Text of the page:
Prime Minister Narendra Modi finds himself up against the Great Wall that China has become, not only for India but also for several other nations such as Japan and the United States over the past decade or so.
It is a reality check for PM Modi as China has blocked India’s move in the United Nations for seeking action against Pakistan for releasing 26/11 mastermind Zaki-ur-Rehman Lakhvi from jail on the ground that India has not provided “sufficient information”.
India’s case - as articulated by India’s permanent representative to the UN Asoke Mukherjee in a letter to UN Sanctions Committee chairman Jim McLay last month – is that Lakhvi’s release by a Pakistani court on 9 April had violated UN Security Council resolution 1267 dealing with terrorist entities and individuals.
This is not the first time when China, has protected Pakistan, from possible UN action on the issue of terror. Nor is it going to be the last time.
Just last month, days after PM Modi’s maiden China visit (14-16 May), China had blocked Indian efforts to seek United Nations Security Council (UNSC) sanctions against another terrorist based in Pakistan, Hizbul Mujahideen chief Syed Salahuddin. China had put the Indian move of listing Salahuddin as a UN-designated terrorist on technical hold.
If Indian moves at the UN with regard to Lakhvi and Salahuddin had succeeded under UNSC resolution 1267, it would have marked a major diplomatic victory over Pakistan as all member countries would then be obliged to enforce travel bans and freeze their assets.
But China has thrown a spanner in the Indian works and openly come out in support of Pakistan even though it is well aware that Pakistan’s track record in encouraging terrorists can cause a major problem for Beijing in the future.
The Chinese conduct goes against its pledge to work closely with India on counterterrorism. Notably, the India-China joint statement, released after PM Modi’s China visit, had urged “all countries to work sincerely to disrupt terrorist networks and their financing”.
It shows that bilateral documents like joint statements and joint declarations are nothing but waste papers when it comes to China’s all-weather friend Pakistan and China is prepared to turn a blind eye to Pakistan’s shenanigans.
This is something that is known world over and New Delhi, too, has never been under any illusion. Modi’s predecessors Manmohan Singh and Atal Bihari Vajpayee, too, huffed and puffed while preparing their China policy on account of the Pakistan factor.
China is Pakistan’s biggest benefactor on the world stage today because no other nation has given China the kind of strategic heft and politico-economic leverage as Pakistan has.
Forget about the key role played by Pakistan in bringing about a US-China détente decades ago. Forget about the key role being played by Pakistan for furthering Chinese interests in Afghanistan.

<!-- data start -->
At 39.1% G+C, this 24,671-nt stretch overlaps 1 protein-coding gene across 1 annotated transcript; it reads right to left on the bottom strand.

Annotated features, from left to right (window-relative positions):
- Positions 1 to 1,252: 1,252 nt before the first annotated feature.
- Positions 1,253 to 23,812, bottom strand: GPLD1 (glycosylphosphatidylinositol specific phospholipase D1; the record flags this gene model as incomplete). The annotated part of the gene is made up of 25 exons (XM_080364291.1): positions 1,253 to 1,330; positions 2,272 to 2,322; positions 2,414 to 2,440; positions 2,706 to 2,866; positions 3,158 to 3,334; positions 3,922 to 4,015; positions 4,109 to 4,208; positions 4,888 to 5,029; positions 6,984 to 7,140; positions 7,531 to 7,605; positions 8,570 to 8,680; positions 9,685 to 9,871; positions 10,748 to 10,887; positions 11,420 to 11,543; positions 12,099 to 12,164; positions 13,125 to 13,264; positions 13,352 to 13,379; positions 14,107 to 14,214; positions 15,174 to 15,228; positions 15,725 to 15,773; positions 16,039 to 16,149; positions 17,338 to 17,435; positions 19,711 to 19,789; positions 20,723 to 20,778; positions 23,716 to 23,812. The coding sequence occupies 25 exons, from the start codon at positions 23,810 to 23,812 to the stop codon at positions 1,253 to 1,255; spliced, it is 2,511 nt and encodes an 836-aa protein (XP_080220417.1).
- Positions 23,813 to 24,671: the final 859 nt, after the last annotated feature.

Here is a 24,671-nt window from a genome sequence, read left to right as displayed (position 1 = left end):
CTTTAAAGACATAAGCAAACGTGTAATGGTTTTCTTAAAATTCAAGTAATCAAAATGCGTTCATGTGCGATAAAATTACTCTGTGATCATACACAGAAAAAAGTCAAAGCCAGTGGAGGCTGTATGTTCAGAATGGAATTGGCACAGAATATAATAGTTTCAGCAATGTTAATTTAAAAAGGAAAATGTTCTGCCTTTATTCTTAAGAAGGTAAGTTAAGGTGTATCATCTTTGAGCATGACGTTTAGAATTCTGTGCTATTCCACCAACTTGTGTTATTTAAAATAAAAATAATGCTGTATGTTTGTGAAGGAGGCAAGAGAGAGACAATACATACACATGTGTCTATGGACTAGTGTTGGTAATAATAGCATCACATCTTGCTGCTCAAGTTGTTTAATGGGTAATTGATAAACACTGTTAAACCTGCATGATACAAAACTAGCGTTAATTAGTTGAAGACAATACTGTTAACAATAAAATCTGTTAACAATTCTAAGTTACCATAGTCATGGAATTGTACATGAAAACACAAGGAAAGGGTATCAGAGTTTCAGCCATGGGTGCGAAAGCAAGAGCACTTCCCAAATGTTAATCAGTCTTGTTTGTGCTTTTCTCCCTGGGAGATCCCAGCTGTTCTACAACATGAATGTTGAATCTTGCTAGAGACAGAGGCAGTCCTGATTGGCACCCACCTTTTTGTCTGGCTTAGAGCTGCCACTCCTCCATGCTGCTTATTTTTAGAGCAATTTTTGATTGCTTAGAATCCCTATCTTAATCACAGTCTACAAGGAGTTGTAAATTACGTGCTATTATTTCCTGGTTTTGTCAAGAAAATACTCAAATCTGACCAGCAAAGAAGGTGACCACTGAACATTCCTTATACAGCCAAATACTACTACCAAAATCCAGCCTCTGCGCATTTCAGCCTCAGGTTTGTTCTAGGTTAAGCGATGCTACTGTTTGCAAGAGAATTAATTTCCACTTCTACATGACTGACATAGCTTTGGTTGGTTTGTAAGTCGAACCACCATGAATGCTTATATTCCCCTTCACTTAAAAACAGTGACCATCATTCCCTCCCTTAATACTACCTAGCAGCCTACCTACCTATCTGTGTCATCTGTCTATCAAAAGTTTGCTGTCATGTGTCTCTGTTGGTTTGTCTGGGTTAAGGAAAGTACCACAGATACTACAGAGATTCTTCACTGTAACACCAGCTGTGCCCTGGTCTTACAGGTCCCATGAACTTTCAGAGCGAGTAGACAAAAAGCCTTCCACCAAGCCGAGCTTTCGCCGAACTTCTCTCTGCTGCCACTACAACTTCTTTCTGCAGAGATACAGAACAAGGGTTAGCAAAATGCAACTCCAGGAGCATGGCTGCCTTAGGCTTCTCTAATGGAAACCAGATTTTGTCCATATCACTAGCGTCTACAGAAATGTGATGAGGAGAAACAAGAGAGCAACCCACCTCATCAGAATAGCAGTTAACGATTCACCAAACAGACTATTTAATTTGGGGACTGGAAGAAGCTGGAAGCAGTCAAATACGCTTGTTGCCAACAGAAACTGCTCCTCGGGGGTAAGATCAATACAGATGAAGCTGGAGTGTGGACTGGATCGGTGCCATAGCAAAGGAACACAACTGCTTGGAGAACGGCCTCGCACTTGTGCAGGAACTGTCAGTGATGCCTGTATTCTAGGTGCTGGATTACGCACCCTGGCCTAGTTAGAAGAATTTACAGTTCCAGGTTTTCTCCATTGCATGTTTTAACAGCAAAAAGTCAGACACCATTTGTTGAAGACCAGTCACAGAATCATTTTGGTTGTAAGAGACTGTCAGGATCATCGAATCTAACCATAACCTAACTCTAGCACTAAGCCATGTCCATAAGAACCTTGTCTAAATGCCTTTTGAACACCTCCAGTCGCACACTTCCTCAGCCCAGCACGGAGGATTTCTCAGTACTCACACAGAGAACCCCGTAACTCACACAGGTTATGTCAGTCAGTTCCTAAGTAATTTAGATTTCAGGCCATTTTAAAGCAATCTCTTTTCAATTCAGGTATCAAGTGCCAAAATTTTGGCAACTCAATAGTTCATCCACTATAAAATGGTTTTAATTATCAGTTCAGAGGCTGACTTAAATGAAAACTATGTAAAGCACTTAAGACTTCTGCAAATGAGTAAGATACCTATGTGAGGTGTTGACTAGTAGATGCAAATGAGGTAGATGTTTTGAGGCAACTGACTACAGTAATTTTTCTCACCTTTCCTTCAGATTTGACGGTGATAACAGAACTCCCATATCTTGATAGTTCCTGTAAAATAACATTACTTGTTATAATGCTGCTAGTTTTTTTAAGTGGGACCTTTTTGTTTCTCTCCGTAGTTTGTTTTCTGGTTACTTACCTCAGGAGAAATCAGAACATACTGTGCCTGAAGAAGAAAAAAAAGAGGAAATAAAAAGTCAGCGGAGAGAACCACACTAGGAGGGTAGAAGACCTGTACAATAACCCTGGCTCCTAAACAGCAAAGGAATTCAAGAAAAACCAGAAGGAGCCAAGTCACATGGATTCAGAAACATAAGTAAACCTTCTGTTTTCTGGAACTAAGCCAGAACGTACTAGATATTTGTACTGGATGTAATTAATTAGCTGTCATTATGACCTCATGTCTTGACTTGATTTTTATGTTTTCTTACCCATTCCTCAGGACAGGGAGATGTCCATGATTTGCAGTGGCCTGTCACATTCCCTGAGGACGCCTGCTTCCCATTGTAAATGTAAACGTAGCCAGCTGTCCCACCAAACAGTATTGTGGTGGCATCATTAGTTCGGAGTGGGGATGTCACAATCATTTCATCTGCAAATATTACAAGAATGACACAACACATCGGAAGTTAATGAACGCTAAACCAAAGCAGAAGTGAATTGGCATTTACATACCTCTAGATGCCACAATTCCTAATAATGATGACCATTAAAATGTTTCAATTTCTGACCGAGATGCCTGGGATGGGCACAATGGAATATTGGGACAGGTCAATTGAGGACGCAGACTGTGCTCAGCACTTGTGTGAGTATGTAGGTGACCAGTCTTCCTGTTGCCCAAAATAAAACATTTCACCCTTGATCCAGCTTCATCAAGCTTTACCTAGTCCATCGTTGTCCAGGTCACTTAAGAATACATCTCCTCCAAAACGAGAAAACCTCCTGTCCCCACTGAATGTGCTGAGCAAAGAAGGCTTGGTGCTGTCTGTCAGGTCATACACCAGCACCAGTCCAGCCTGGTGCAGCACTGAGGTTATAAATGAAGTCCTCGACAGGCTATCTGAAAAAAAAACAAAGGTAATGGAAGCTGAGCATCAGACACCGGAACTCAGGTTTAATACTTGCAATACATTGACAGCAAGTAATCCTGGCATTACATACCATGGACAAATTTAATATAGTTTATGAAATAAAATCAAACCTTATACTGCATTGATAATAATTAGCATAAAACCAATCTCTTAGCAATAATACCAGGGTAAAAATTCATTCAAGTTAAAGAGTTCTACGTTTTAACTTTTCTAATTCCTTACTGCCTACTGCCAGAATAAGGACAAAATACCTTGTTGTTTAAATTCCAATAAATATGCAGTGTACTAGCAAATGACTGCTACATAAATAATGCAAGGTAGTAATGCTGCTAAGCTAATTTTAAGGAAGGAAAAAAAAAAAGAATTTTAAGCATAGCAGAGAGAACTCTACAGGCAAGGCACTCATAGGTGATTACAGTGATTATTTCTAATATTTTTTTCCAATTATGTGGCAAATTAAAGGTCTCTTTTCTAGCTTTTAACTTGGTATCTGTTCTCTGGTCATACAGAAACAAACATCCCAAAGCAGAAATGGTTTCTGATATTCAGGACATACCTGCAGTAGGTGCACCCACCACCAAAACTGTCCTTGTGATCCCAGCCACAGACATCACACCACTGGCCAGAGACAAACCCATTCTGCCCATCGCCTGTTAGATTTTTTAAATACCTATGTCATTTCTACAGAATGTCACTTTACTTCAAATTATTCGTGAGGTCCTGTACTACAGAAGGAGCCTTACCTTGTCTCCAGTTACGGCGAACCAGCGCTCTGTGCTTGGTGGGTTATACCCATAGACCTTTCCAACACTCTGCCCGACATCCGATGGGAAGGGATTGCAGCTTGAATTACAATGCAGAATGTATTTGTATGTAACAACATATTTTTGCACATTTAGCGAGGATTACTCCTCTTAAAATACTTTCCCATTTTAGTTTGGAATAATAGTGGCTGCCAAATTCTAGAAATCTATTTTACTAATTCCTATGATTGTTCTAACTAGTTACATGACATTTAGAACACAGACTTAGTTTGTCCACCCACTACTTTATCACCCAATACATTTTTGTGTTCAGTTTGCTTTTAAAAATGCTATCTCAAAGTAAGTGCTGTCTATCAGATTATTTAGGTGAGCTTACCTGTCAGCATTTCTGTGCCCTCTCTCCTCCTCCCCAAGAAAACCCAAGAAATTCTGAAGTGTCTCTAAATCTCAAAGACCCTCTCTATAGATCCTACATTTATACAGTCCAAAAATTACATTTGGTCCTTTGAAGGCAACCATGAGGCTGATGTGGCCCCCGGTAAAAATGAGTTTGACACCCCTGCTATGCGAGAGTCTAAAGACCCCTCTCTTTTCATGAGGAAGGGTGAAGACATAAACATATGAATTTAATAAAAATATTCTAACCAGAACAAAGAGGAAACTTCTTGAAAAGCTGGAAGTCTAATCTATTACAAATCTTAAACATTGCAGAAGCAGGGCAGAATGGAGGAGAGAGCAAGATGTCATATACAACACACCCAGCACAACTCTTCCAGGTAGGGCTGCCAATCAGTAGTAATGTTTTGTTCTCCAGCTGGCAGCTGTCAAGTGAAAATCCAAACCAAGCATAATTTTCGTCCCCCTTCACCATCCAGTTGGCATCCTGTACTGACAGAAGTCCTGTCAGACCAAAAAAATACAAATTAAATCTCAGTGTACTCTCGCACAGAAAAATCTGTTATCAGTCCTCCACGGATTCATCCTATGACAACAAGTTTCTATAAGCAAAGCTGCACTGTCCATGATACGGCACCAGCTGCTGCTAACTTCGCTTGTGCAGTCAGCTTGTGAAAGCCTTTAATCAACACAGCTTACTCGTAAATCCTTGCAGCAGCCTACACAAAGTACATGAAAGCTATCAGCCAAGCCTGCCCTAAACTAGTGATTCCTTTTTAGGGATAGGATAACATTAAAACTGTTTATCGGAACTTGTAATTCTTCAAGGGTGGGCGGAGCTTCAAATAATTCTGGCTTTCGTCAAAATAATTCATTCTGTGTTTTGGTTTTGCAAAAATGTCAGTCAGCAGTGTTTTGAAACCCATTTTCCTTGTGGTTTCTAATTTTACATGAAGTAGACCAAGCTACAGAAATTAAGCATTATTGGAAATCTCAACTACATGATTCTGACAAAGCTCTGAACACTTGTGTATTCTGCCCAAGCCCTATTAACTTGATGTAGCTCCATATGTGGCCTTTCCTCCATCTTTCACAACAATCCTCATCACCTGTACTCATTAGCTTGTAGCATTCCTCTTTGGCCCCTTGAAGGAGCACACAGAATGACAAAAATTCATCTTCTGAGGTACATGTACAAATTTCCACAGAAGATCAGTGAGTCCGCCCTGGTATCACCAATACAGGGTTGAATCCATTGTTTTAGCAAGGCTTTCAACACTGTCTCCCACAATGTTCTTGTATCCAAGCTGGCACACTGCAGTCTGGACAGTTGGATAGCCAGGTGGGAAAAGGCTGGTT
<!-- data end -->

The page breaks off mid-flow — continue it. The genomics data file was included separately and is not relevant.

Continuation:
Today, China’s ambitious trans-continental Belt and Road Initiative (BRI) is predicated on Pakistan's cooperation and to ensure its success China has rolled out the $46 billion China-Pakistan Economic Corridor (CPEC) project for Pakistan.
Forget whether the BRI and the CPEC would come to fruition ever. The fact that so much is riding on Pakistan for China that bailing out Pakistan on global platforms is a very small price which China is willing to pay.
China’s huge economic commitments in Pakistan is the key reason for China’s blind support to Pakistan on any and every issue. With these moves Beijing has let India realize indirectly that even though major powers like the US, Russia, France and Germany are supporting India on the Lakhvi issue, China still has its say over matters, especially pertaining to Pakistan.
Significantly, China’s move is an attempt to snub India and a counter to Indian efforts to put pressure on China on the South China Sea standoff by the US-led western community and India’s support in this regard. The recent Indo-US summit had seen the two sides coming up with a separate document on South China Sea issue for the first time.
Pakistan knows this and looks upon China as its biggest benefactor, bigger than even Saudi Arabia.
Yet, in this writer’s opinion, China’s latest red rag to India does not constitute a failure of the Modi government’s China policy. At best, it constitutes a reality check and a challenge – a stiff one at that!
It only underlines the need for India to continue to stay engaged with China, despite the inevitable and expected brickbats from China every now and then. India’s best bet is to fast track its economic growth and modernize its defence programme.
India needs to become a $10 trillion economy to stave off threats to its national security, but that is a long haul.
The writer is Firstpost Consulting Editor and a strategic analyst who tweets @Kishkindha
Published Date: Jun 24, 2015 02:31 pm | Updated Date: Jun 24, 2015 02:33 pm